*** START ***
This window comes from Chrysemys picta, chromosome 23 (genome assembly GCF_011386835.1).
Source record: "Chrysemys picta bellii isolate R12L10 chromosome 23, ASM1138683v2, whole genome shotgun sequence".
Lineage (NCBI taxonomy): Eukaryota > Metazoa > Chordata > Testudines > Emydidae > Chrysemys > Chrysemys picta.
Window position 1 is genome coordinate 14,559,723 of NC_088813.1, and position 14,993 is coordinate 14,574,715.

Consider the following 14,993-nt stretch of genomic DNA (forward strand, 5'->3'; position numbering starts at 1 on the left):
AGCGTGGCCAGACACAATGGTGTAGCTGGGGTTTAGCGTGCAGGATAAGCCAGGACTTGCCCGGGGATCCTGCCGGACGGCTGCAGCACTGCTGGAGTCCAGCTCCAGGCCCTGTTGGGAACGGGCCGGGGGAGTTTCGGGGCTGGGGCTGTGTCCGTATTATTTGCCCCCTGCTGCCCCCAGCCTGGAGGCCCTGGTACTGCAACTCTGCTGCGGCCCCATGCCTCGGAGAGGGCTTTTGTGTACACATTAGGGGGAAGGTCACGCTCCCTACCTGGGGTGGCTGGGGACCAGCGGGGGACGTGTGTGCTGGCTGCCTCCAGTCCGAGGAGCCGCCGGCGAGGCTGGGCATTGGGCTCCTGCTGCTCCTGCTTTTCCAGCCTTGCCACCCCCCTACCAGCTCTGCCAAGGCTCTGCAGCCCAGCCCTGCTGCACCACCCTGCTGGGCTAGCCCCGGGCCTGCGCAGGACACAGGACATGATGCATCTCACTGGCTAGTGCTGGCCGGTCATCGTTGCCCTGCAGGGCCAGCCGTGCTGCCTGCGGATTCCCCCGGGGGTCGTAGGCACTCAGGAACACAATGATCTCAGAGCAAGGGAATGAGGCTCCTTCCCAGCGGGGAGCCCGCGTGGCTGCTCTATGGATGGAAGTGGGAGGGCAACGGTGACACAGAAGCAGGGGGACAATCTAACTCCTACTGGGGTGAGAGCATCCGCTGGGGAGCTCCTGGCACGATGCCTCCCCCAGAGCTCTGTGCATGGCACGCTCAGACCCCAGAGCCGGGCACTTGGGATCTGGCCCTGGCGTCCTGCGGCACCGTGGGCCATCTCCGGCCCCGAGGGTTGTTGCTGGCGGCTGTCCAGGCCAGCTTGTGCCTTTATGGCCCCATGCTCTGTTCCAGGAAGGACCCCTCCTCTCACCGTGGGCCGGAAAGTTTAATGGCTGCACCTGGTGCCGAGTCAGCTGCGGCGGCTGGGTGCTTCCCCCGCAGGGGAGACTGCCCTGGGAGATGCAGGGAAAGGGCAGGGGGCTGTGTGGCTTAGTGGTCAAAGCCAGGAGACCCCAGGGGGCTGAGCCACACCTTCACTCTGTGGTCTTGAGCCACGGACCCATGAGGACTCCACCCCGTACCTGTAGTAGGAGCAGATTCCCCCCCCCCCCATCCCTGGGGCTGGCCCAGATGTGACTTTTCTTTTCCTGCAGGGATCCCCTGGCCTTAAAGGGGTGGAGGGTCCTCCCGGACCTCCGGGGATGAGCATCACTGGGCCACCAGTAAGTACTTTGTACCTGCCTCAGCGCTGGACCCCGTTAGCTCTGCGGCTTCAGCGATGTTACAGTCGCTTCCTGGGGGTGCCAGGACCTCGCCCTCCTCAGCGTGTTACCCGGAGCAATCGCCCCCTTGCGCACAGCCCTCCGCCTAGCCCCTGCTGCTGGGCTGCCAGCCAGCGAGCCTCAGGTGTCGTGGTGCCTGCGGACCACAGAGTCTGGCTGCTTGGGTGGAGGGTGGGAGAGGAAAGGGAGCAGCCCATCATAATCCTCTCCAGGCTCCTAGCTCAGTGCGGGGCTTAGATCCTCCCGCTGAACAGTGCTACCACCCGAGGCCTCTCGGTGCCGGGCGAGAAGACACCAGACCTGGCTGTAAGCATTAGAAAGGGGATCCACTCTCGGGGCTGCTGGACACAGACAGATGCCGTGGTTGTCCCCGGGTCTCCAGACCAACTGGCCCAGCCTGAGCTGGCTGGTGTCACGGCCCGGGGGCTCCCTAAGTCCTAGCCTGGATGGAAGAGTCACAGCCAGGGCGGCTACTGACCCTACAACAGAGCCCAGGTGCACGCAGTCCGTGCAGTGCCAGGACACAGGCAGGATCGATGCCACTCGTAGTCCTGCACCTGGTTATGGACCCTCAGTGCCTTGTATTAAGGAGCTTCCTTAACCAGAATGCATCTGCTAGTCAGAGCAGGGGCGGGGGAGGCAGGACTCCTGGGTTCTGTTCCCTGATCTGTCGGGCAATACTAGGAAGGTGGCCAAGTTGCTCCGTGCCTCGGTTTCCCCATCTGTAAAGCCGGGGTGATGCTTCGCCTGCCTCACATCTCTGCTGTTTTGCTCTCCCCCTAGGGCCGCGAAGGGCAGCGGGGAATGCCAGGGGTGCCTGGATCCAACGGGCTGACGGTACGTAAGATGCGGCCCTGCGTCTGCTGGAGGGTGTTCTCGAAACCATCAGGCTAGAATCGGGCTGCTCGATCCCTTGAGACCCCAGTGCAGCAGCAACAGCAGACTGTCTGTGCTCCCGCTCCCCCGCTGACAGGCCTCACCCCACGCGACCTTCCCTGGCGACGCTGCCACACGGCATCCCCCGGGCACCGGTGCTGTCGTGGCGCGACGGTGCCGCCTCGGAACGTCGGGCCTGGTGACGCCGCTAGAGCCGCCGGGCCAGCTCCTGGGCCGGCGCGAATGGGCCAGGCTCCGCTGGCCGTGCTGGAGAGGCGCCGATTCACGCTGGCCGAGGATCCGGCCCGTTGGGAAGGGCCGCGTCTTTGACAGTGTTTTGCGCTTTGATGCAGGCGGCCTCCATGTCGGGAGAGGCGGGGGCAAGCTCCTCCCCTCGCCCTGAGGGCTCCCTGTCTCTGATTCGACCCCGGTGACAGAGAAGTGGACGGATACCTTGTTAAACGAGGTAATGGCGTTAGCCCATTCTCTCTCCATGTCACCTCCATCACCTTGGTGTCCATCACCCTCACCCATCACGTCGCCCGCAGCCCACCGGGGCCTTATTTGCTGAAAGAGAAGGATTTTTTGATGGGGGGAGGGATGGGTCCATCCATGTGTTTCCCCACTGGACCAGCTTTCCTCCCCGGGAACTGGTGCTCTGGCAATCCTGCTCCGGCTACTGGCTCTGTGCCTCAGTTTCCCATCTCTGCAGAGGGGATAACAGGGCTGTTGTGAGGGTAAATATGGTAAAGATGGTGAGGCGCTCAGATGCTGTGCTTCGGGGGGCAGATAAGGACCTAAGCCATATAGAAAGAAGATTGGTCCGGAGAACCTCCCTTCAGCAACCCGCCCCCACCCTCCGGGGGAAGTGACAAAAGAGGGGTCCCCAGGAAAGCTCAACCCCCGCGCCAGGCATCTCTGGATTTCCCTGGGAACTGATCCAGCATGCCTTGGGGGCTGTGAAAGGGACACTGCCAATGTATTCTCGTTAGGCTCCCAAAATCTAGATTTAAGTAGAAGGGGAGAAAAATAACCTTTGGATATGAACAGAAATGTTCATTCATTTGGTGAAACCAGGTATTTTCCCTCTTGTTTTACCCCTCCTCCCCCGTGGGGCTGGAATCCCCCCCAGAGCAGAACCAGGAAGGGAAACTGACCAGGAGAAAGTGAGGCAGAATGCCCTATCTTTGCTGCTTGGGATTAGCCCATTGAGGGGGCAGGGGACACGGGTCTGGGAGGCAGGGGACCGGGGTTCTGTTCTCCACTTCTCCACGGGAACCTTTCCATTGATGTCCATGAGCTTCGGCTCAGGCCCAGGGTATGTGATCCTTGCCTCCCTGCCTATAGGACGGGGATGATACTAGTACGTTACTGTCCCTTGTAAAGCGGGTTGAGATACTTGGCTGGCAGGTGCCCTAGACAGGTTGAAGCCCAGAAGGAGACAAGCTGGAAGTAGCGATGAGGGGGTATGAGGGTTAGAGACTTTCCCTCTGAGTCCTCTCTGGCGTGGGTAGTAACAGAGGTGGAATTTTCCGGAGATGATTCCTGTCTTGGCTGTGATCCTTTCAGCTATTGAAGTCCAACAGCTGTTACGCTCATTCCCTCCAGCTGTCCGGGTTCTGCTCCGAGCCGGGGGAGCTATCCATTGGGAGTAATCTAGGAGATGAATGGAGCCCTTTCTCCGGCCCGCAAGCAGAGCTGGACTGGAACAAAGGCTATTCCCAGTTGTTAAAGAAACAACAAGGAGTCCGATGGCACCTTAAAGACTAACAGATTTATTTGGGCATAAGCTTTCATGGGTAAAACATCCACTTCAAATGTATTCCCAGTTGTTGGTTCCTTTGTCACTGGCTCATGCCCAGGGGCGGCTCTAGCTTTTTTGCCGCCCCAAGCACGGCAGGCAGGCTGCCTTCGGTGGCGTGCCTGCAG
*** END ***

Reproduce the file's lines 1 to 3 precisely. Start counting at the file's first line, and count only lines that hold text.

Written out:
This window comes from Chrysemys picta, chromosome 23 (genome assembly GCF_011386835.1).
Source record: "Chrysemys picta bellii isolate R12L10 chromosome 23, ASM1138683v2, whole genome shotgun sequence".
Lineage (NCBI taxonomy): Eukaryota > Metazoa > Chordata > Testudines > Emydidae > Chrysemys > Chrysemys picta.